initiation,            augmentation of
              continuous EFM,        labour
              augmentation of

Bernitz et    Primary outcome was    No significant         Alongside
al 2011       operative delivery     differences in         midwifery
Norway        rate. Secondary        operative delivery     led unit
              outcomes were          rates, PPH,
              augmentation, pain     sphincter injuries
              relief, PPH,           or neonatal
              sphincter injuries,    outcomes.
              intrapartum            Significantly less
              transfer, Apgar        augmentation,
              score<7, metabolic     epidural analgesia
              acidosis and           in MLU.
              transfer to NICU

Cheung et     Mode of birth and      Vaginal birth rate     Alongside
al 2011       model of care          of 87.6% in MNBU       midwifery
China                                (Midwife-led Normal    led unit
                                     Birth Unit) compared
                                     to 58.8% in standard
                                     care unit

Eide et al    Maternal               No significant         Alongside
2009 Norway   intervention rates,    difference between     midwifery
              caesarean section      emergency caesarean    led unit
              and instrumental       and instrumental
              birth rates.           rates. Higher
                                     incidence of
                                     episiotomy epidural
                                     analgesia, pudendal
                                     nerve block and
                                     nitrous oxide in the
                                     CDW. Higher
                                     incidence of opiate
                                     and nonpharmacological
                                     relief in the MLW

Laws et al    Maternal and           Lower rates of         Alongside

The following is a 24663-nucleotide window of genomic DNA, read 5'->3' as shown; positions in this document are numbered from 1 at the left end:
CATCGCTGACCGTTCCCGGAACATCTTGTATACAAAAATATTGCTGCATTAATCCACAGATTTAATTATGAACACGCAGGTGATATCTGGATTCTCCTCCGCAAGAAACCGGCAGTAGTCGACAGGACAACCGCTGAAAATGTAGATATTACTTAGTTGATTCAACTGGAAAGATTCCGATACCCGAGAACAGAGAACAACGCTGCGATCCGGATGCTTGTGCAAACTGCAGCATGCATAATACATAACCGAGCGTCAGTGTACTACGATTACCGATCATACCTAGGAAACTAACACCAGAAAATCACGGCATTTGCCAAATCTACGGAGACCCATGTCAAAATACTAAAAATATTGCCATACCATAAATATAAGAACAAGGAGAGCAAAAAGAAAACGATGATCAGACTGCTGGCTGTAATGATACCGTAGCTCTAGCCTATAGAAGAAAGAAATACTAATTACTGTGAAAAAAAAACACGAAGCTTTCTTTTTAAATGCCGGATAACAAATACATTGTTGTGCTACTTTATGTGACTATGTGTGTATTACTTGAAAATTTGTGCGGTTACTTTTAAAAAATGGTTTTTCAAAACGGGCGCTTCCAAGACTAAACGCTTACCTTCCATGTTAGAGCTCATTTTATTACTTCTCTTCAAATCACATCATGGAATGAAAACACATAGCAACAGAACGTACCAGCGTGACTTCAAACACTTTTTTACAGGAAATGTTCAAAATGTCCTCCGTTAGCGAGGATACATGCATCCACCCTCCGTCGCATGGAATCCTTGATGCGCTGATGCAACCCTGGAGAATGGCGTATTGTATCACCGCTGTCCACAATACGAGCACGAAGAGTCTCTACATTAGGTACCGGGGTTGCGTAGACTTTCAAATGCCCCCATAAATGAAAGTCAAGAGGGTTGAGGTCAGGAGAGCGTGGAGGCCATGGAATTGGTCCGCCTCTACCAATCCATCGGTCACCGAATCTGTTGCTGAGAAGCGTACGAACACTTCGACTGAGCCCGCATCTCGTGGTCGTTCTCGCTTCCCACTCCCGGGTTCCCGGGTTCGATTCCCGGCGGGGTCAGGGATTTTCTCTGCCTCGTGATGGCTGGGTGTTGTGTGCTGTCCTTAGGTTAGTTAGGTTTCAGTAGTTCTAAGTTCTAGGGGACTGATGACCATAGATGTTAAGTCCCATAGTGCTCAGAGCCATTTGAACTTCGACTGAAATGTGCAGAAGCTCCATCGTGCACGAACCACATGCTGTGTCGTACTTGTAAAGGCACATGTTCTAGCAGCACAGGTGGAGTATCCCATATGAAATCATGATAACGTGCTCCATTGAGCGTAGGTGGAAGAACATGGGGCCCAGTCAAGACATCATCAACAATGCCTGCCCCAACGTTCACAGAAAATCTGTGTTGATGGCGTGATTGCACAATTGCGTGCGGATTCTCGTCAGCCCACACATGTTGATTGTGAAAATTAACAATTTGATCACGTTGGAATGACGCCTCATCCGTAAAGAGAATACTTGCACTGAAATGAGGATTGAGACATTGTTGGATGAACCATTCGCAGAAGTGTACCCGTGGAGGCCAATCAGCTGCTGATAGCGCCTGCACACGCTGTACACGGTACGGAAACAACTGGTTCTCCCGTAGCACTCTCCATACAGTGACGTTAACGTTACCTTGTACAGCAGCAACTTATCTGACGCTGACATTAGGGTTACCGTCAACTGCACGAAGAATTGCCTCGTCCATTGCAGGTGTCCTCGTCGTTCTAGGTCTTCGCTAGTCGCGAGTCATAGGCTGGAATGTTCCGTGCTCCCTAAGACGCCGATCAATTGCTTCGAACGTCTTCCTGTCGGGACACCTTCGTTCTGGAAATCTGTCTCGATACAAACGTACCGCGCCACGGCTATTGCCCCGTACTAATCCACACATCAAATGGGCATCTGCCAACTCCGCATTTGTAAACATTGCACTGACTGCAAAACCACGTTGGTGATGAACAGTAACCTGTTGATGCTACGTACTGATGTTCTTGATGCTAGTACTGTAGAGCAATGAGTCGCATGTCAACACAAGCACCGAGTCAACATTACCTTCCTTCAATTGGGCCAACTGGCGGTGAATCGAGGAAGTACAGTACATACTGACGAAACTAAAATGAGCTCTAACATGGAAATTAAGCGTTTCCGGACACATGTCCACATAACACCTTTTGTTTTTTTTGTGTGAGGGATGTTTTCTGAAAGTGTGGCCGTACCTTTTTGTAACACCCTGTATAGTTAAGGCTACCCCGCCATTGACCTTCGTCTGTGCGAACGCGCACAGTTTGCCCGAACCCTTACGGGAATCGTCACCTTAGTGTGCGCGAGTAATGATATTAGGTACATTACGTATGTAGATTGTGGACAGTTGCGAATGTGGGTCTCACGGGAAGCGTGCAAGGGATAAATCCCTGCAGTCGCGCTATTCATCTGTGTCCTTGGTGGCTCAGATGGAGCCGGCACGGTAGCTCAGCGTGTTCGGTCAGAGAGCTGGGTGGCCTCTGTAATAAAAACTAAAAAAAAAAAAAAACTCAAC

2010          neonatal outcomes      intervention and       midwifery
Australia     including method of    adverse perinatal      led unit
              birth, onset of        outcomes for women
              labour, episiotomy,    in birth centres. No
              third fourth degree    significant
              tear, Apgar score,     difference in
              admission to NICU      perinatal mortality
                                     for low risk women
                                     at term.

Maassen et    Primary outcome:       Significantly lower    Comparison
al 2008 The   rate of operative      rates of operative     of model
Netherlands   deliveries             vaginal birth,         of care
                                     caesarean section in   (midwife
                                     primary care group.    verses
                                     Significantly lower    obstetri-
                                     rates                  cian)
                                     of primiparous
                                     caesarean section in   not place
                                     primary care group.    of birth
                                     Significantly higher
                                     rates of spontaneous
                                     vaginal birth for
                                     multiparous and
                                     primiparous women in
                                     primary care group

Symon et al   Primary outcome:       IMA mothers were       Comparison
2009 UK       rate of unassisted     significantly more     of model
              vertex delivery.       likely to have an      of care
              Secondary outcomes;    unassisted vertex      not place
              live birth,            birth but were also    of birth
              perinatal death,       more likely to
              onset of labour,       experience a
              gestation, use of      stillbirth or
              pharmacological        neonatal death.
              analgesia, duration    Exclusion of high
              of labour, apgar       risk pregnancies
              scores, admission to   made this a non
              NICU and infant        significant
              feeding                difference. The low
                                     risk IMA perinatal
                                     mortality rate is
                                     comparable to other
                                     low risk studies.
                                     IMA mothers were
                                     more likely to have
                                     a spontaneous onset
                                     of labour and use
                                     less pharmacological
                                     pain relief

Tracy et al   Perinatal outcomes     Perinatal death rate   Alongside
2007          including stillbirth   was significantly      midwifery
Australia     and perinatal death    lower in birth         led unit
                                     centres than in
                                     irrespective of

Table 2 Included studies

Authors and     Study design       Inclusion /        Outcome measures
country         and sample size    exclusion